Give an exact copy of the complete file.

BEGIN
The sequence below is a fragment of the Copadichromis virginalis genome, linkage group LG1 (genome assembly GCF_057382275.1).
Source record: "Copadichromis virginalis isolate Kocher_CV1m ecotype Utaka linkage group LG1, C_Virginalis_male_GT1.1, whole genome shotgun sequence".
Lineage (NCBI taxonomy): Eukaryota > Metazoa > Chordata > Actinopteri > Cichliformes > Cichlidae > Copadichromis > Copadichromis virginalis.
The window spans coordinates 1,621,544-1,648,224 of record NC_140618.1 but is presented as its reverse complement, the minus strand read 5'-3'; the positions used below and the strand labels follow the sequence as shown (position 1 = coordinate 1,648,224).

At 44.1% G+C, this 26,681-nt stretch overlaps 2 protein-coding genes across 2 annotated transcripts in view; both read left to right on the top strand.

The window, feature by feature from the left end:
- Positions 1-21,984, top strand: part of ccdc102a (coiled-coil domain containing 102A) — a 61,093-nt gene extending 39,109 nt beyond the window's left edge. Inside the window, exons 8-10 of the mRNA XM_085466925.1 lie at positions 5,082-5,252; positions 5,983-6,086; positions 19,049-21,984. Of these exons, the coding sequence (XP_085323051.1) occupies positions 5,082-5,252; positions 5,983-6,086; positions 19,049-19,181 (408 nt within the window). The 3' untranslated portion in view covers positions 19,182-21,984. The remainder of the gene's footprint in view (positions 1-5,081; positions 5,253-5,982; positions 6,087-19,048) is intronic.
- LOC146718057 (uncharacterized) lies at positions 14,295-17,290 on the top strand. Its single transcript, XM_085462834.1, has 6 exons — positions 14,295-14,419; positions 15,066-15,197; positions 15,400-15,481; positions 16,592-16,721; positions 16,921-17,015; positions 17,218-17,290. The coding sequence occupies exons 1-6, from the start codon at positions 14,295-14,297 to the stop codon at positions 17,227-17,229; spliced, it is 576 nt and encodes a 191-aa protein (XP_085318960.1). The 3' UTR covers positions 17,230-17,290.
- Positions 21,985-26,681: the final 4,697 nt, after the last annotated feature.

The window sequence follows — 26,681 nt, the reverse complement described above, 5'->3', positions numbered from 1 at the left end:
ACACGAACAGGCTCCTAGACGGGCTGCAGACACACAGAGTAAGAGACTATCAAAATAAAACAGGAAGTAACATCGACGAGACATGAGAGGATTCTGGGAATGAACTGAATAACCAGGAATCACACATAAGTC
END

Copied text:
The sequence below is a fragment of the Copadichromis virginalis genome, linkage group LG1 (genome assembly GCF_057382275.1).
Source record: "Copadichromis virginalis isolate Kocher_CV1m ecotype Utaka linkage group LG1, C_Virginalis_male_GT1.1, whole genome shotgun sequence".
Lineage (NCBI taxonomy): Eukaryota > Metazoa > Chordata > Actinopteri > Cichliformes > Cichlidae > Copadichromis > Copadichromis virginalis.
The window spans coordinates 1,621,544-1,648,224 of record NC_140618.1 but is presented as its reverse complement, the minus strand read 5'-3'; the positions used below and the strand labels follow the sequence as shown (position 1 = coordinate 1,648,224).

At 44.1% G+C, this 26,681-nt stretch overlaps 2 protein-coding genes across 2 annotated transcripts in view; both read left to right on the top strand.

The window, feature by feature from the left end:
- Positions 1-21,984, top strand: part of ccdc102a (coiled-coil domain containing 102A) — a 61,093-nt gene extending 39,109 nt beyond the window's left edge. Inside the window, exons 8-10 of the mRNA XM_085466925.1 lie at positions 5,082-5,252; positions 5,983-6,086; positions 19,049-21,984. Of these exons, the coding sequence (XP_085323051.1) occupies positions 5,082-5,252; positions 5,983-6,086; positions 19,049-19,181 (408 nt within the window). The 3' untranslated portion in view covers positions 19,182-21,984. The remainder of the gene's footprint in view (positions 1-5,081; positions 5,253-5,982; positions 6,087-19,048) is intronic.
- LOC146718057 (uncharacterized) lies at positions 14,295-17,290 on the top strand. Its single transcript, XM_085462834.1, has 6 exons — positions 14,295-14,419; positions 15,066-15,197; positions 15,400-15,481; positions 16,592-16,721; positions 16,921-17,015; positions 17,218-17,290. The coding sequence occupies exons 1-6, from the start codon at positions 14,295-14,297 to the stop codon at positions 17,227-17,229; spliced, it is 576 nt and encodes a 191-aa protein (XP_085318960.1). The 3' UTR covers positions 17,230-17,290.
- Positions 21,985-26,681: the final 4,697 nt, after the last annotated feature.

The window sequence follows — 26,681 nt, the reverse complement described above, 5'->3', positions numbered from 1 at the left end:
ACACGAACAGGCTCCTAGACGGGCTGCAGACACACAGAGTAAGAGACTATCAAAATAAAACAGGAAGTAACATCGACGAGACATGAGAGGATTCTGGGAATGAACTGAATAACCAGGAATCACACATAAGTC